They're words we hear fairly often these days. "Zero tolerance on drugs." "Zero tolerance on guns and knives at school." "Zero tolerance on seat belts and child seats."
The intentions behind zero tolerance policies seem good, in the abstract: people are prone to make up excuses when we try to bust them for things they shouldn't be doing -- to try and take advantage of the better natures of whomever it is that's busting them for whatever they shouldn't have been doing. ZT policies are an attempt to counter that; to make sure that "people get what they deserve".
Well, I think that as a society, if we continue to encourage, and indeed, to permit, ZT policies, we're going to get what we deserve, alright. It just won't be what we expect.
Or what we want.
It goes back to school, really. School-age children, and especially elementary age ones, are given rules to follow, and very little -- if any -- leeway in following them, because the younger you are, the less capable you are (and are considered to be, though they're not always in sync) to exercise good judgement.
That's the goal, right? Teaching kids good judgement.
So how, exactly, does not ever allowing them to break the rules to see if they've figured out what constitutes good judgement contribute to that? That's how you grew up, right? You decided you were "old enough" to break the "don't ever touch the stove" rule, or the "only cross at lights" rule, or the "don't have sex" rule, and you lived to tell about it, and the costs, if any, weren't too high.
But in a ZT environment, you can't do that. In fact "You Can't Do That" is the slogan of the zero tolerance movement.
But it's even worse than this.
Completely ignoring for a moment those ZT rules that apply to adults, the ones that apply to (let us say) high school age kids have their own problems -- you know, high school age kids like the valedictorian who was suspended, blew her perfect attendance record, wasn't allowed to walk at commencement, and lost her scholarship to college from the state because her Bright Future was tarnished by... a left over butter knife on the floor of her car (from a weekend move to her own first apartment).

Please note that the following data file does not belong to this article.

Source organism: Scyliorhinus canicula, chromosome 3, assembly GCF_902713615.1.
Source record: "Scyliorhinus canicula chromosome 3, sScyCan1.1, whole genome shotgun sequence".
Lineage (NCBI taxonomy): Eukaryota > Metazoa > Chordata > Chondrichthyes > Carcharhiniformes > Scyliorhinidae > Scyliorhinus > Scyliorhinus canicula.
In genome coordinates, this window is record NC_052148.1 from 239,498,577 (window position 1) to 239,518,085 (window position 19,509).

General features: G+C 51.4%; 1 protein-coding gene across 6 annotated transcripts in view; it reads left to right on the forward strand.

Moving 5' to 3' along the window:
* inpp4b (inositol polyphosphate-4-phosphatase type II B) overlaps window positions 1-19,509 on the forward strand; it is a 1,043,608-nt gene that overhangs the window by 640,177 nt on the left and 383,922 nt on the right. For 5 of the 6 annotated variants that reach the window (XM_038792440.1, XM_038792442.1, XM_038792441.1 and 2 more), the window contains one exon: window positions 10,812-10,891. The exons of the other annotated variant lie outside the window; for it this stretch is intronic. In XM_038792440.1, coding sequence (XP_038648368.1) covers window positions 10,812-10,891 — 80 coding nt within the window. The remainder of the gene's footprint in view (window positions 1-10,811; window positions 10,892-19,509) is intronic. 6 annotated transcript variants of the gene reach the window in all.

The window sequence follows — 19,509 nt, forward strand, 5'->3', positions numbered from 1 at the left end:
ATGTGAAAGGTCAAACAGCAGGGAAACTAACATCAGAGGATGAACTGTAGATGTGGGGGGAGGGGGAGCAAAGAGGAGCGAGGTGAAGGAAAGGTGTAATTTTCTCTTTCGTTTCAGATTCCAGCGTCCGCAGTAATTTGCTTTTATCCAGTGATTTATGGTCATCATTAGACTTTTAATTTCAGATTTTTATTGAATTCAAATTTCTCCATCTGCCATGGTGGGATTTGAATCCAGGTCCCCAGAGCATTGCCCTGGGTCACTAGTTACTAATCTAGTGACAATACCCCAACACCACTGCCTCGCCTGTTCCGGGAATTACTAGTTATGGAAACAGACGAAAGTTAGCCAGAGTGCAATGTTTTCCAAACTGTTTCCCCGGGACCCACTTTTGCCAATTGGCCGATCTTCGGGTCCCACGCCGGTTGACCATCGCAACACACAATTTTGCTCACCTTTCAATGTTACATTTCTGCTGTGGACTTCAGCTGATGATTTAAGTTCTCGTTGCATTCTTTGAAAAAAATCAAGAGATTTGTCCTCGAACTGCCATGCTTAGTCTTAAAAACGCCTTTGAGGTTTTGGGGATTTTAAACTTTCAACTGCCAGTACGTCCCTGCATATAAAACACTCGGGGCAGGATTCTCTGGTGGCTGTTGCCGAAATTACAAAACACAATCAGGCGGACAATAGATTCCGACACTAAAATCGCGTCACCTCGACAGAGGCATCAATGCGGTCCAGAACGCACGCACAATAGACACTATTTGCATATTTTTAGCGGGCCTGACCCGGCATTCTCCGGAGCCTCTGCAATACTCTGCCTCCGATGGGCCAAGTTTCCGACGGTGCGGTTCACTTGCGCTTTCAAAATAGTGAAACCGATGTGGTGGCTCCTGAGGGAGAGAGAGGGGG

She was almost arrested on felony weapons charges in the bargain.
And there's nothing the administrators can do about any of it, because they have Zero tolerance rules about weapons on campus.
A butter knife. Not even a sharp edge, there, folks.
What do these zero tolerance rules actually tell these kids?
Well, I think they tell them that their Adult Supervision... needs adult supervision. When we tell the kids we're trying to teach that we don't trust their teachers, administrators, and even the police and judicial system to exercise mature judgement, why should we be surprised when so many of them seem not only not to aspire to the things we aspired to as children... but not even to care much at all about anything in life.
We're getting exactly what we asked for. It's just not what we wanted.
Guess we exercised bad judgement, eh?
Probably the leading proponent against ZT is Randy Cassingham of This is True fame, who makes, or relays, the best counter-suggestion I've ever heard: If principals are so highly paid because we're compensating them for ... judgement that ZT requires them not to exercise, cut their salaries.
UPDATE: I note that they finally made butter knives legal. Five years later.
This was some original coverage of the Lindsay Brown incident.